A few years back there was something called “new math.” No one understood it, and it disappeared.
There is a variation of that in the California grape industry. It is called “mildew math,” more specifically powdery mildew math. At first glance, it seems confusing as the old new math.
However, a pair of University of California Cooperative Extension farm advisors from Fresno and Madera counties put some serious, fully comprehensible numbers behind how mildew math can save some cash in a series of grower meetings designed to help growers reduce input cost for powdery mildew control.
Mildew math is the key element in using a UC-developed powdery mildew control model calls Powdery Mildew Risk Assessment Index (RAI) to determine when it the best time to control the most prevalent disease in California's 950,000 acres of grapevines.
The RAI could save San Joaquin Valley grape growers two to three powdery mildew treatments per season, according to Madera County Farm Advisor George Leavitt and his Fresno County counterpart Steve Vasquez.
That represents a savings of from $9 per acre for three dusting sulfur applications to almost $50 per acre for systemic fungicides.
And by being more judicious with fewer applications of sulfur, the most widely used powdery mildew control material, growers could go a long way in keeping sulfur available. Sulfur has come under increasing pressure over the past few years as a result of more stringent air pollution rules and complaints from the public about being inadvertently dusted with sulfur.
The model Leavitt and Vasquez explained to growers was developed by UC Davis plant pathologist Doug Gubler.
It is not new. It has been around for about eight years. It is widely used in the North Coast where Vasquez said is has saved growers an average of at least one powdery mildew application per year. It is also widely used on the central coast.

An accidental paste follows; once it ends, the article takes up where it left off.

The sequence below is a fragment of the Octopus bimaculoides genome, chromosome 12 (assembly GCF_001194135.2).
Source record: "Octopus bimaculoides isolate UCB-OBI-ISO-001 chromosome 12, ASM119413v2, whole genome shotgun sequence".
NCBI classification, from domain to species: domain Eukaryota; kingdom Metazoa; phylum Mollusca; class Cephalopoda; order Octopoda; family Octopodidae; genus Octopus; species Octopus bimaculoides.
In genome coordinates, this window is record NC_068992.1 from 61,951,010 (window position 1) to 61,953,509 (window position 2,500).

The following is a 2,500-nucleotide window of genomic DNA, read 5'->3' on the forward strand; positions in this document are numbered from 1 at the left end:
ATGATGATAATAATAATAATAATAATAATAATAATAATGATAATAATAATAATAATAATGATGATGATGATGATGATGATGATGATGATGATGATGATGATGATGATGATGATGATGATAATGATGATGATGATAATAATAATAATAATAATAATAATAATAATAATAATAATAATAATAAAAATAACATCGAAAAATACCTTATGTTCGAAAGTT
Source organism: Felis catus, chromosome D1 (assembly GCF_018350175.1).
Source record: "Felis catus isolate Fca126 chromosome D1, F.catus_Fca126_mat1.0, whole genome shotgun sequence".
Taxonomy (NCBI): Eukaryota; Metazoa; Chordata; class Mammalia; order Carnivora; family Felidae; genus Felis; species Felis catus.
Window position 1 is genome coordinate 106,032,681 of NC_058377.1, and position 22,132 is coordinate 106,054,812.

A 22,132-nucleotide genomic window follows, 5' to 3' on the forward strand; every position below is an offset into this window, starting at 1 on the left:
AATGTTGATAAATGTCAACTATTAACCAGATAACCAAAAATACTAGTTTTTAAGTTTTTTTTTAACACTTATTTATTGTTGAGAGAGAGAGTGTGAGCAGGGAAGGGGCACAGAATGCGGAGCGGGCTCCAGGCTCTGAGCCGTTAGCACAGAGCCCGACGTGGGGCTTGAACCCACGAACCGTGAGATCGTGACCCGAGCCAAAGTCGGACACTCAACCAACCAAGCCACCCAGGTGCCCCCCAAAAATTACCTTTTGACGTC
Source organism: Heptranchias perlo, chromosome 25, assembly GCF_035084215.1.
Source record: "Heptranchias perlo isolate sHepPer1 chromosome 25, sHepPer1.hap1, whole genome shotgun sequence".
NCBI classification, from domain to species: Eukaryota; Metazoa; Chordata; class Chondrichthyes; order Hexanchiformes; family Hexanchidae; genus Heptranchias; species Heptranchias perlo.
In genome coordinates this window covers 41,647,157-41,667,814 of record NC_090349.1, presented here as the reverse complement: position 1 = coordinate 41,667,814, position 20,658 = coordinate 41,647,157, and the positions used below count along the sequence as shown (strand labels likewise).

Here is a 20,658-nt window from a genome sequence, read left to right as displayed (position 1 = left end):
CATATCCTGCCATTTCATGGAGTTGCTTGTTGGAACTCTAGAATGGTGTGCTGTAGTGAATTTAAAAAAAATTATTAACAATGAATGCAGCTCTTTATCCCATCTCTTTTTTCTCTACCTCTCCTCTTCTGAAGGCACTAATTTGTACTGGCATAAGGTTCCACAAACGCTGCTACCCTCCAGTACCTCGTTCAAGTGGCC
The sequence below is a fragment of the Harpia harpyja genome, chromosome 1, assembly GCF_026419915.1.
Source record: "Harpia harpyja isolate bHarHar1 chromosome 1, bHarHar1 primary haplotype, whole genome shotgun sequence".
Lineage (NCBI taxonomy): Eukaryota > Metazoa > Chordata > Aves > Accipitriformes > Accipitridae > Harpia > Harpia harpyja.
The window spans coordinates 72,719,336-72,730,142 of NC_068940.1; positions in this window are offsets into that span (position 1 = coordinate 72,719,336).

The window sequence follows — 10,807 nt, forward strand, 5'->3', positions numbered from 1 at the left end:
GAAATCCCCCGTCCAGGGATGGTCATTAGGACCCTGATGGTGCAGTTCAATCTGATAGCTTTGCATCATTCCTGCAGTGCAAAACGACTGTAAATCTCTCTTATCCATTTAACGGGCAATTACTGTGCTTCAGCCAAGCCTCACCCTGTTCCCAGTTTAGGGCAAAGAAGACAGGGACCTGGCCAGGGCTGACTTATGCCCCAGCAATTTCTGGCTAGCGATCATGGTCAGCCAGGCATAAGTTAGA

However, it has not been widely adapted in the central valley, where Leavitt said it could be a big money saver at a time when grape prices are at their lowest levels in years.
Powdery mildew, explained Vasquez, overwinters in the grapevine buds and when triggered by temperatures, can infect grapevine leaves and wood from bud break to leaf fall. It can infect fruit from berry set to eight to 10 Brix. An existing powdery mildew colony can survive until berries reach 16 Brix.
There is a wide array of products to control powdery mildew, said Leavitt. A few like oils can be used as eradicants. Most are used in preventative programs.
“You want to practice a preventive program…not an eradication program,” Leavitt said.
The Madera county farm advisor said it is not as important to know the names of the compounds as it is to understand their modes of action because it is imperative to rotate chemistry to ward off powdery mildew resistance. Sulfur is the only material to which powdery mildew has never shown resistance, and it has been used in agriculture for 200 years.
Bayleton was the first systemic powdery mildew material introduced into the grape market in the early 1980s. It was heralded as the powdery mildew silver bullet with which growers shot themselves in the foot by overusing it and creating resistance almost overnight.
“It was so effective in the beginning you could almost grab a bag of it and hold it in front of a vineyard and powdery mildew would disappear,” chuckled Leavitt. “We had growers with horrible powdery mildew problems who used Bayleton and mildew disappeared.
“It was so good we threw away our grandfathers' old sulfur machines, which was probably a good thing because when resistance developed to Bayleton we had to buy new sulfur machines, which we should have bought a generation earlier,” said Leavitt.
Powdery mildew rapidly built up resistance to Bayleton and taught growers and chemical companies a costly, but valuable lesson: Repeated use of a single class fungicide only results in rendering that fungicide useless because of resistance.
Thus began the keystone of powdery mildew control in California grapevines; resistance management. Never use the same mode-of-action chemistry back-to-back. Many chemical companies now limit the use of their product to a maximum amount of product each season in a specific number of applications in an effort to ward off resistance.
Six product groups